It’s time once again for everyone to gear up for the holidays. Bundling up, hot beverages, family time, great food, it certainly is the most wonderful time of year. I’ve never been one for the cold weather so some of the fondest memories of my life was waking up Christmas morning, unwrapping my gifts and freaking out that I just received the latest Marvel action figure or gaming console like the Sony Playstation or Sega Dreamcast. Ah, those were the days!
Another highlight of my holiday season (aside from the festive sweaters) was watching all the Christmas related programming on television. So just like last year, for the next few weeks, I’ll review a specific Christmas special, film or television episode. This week I want to focus on one of my favorite shows of all time, Saved by the Bell. The episodes in question are the season three two-parter entitled “Home For Christmas”.
Now I actually didn’t watch a ton of SBTB during its original run (I guess I was too busy catching Fifteen/Hillside on Nickelodeon). Thanks to syndication, I was able to watch the entire series starting with weekday afternoons in the mid 1990s. It is no exaggeration when I tell you that I’ve watched every single episode of SBTB hundreds of times and now due to the guiding light known as Netflix, I’ve been able to watch them hundreds more. What’s funny is that by the time I watched this sentimental holiday feature, The College Years had already been cancelled!
Initially airing in 1991, this episode of the popular teen sitcom pits the California teenagers outside the classroom and away from their principal, Mr. Belding. This was a time before The New Class would have episodes and sometimes even entire seasons taking place anywhere but the halls of Bayside High School. This holiday classic primarily occurs at the Bayside Mall where most of the gang have taken jobs to earn extra cash for presents. Kelly works in a clothing store, Slater is a gift wrapper, and Jesse is an elf for the mall Santa. Lisa even volunteers at the local hospital caring for children who can’t be home for Christmas. Everything seems to be going well as the gang prepares their roles for the upcoming mall presentation of A Christmas Carol. Resident troublemaker, Zack Morris eyes Kelly’s co-worker, Laura, and tries to woo her over. Suddenly a man collapses in the mall and Zack and Screech recognize him as Frank, a kind homeless fellow they befriended earlier. They rush to his aid and are able to get him to a hospital. When they visit him that night, the gang sees Laura at his bedside and discovers that she’s his daughter and in effect, homeless as well.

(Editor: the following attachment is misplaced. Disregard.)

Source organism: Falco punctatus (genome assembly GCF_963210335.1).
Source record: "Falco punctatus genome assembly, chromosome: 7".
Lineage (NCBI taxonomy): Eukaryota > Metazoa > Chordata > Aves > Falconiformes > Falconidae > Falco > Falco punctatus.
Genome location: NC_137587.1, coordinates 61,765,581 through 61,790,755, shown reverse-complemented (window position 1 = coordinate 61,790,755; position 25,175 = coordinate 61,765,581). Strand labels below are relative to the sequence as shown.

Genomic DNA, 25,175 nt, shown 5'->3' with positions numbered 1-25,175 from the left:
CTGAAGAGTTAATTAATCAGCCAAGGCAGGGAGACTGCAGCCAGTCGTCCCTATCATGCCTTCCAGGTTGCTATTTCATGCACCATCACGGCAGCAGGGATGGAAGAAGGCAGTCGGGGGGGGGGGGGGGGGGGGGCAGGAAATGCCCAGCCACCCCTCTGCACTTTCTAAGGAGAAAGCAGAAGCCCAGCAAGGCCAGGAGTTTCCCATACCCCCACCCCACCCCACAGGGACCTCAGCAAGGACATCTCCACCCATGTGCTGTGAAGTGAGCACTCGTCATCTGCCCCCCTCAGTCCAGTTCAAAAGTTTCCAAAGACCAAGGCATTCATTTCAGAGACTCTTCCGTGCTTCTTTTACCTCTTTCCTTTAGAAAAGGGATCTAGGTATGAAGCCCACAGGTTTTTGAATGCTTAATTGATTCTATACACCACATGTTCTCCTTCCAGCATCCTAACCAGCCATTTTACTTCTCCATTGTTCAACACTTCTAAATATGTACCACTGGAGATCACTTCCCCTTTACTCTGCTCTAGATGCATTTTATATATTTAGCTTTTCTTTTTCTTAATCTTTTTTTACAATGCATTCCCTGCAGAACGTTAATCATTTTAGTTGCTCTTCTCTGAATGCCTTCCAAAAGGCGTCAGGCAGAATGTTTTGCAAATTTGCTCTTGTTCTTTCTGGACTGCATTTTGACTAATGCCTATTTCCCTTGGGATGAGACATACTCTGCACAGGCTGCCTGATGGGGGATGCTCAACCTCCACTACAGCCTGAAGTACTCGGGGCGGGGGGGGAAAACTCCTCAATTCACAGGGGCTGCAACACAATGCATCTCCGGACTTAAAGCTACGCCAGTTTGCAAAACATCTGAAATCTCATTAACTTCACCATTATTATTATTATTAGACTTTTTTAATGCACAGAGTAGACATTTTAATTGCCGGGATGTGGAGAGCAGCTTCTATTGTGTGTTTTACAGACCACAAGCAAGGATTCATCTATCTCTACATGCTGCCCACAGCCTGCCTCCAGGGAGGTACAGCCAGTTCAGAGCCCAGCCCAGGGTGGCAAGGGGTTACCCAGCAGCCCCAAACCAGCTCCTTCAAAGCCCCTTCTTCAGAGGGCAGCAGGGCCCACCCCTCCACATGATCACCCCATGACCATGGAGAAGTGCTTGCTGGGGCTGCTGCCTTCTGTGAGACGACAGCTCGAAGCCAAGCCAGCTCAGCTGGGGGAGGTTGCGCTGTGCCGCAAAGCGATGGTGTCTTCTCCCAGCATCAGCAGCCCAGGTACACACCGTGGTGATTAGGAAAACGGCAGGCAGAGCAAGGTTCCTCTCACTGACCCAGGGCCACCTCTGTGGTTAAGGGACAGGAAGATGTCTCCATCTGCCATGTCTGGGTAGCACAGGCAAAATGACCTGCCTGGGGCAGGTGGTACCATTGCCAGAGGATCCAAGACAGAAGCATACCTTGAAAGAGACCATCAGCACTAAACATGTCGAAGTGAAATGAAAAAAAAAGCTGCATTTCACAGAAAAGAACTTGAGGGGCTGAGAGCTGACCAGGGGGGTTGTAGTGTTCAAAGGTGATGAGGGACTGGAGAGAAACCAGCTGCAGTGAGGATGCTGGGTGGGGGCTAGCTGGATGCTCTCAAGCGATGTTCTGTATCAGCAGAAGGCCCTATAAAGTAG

The second part of this episode continues with the gang trying to do everything in their power to help Frank and Laura. Zack invites them to dinner at his house since his father is away and they oblige. Kelly and Laura’s boss, the cranky Mr. Moody, refuses to grant the latter time off to participate in “A Christmas Carol” until Zack arranges for the script to include several plugs for Moody’s store thus giving him tons of holiday business. The play goes off without a hitch but later, Moody scares Laura off after accusing her of stealing an expensive sports coat that Kelly had put away to buy for her father so he could go on job interviews. After discovering the pair living out of their car, Zack and his mother invite them to stay for Christmas where they extend the courtesy of living with them until they get back on their feet. A very warm gesture on the Morris family. Oh, and Moody also apologizes for his mistake. See? The holidays change everybody!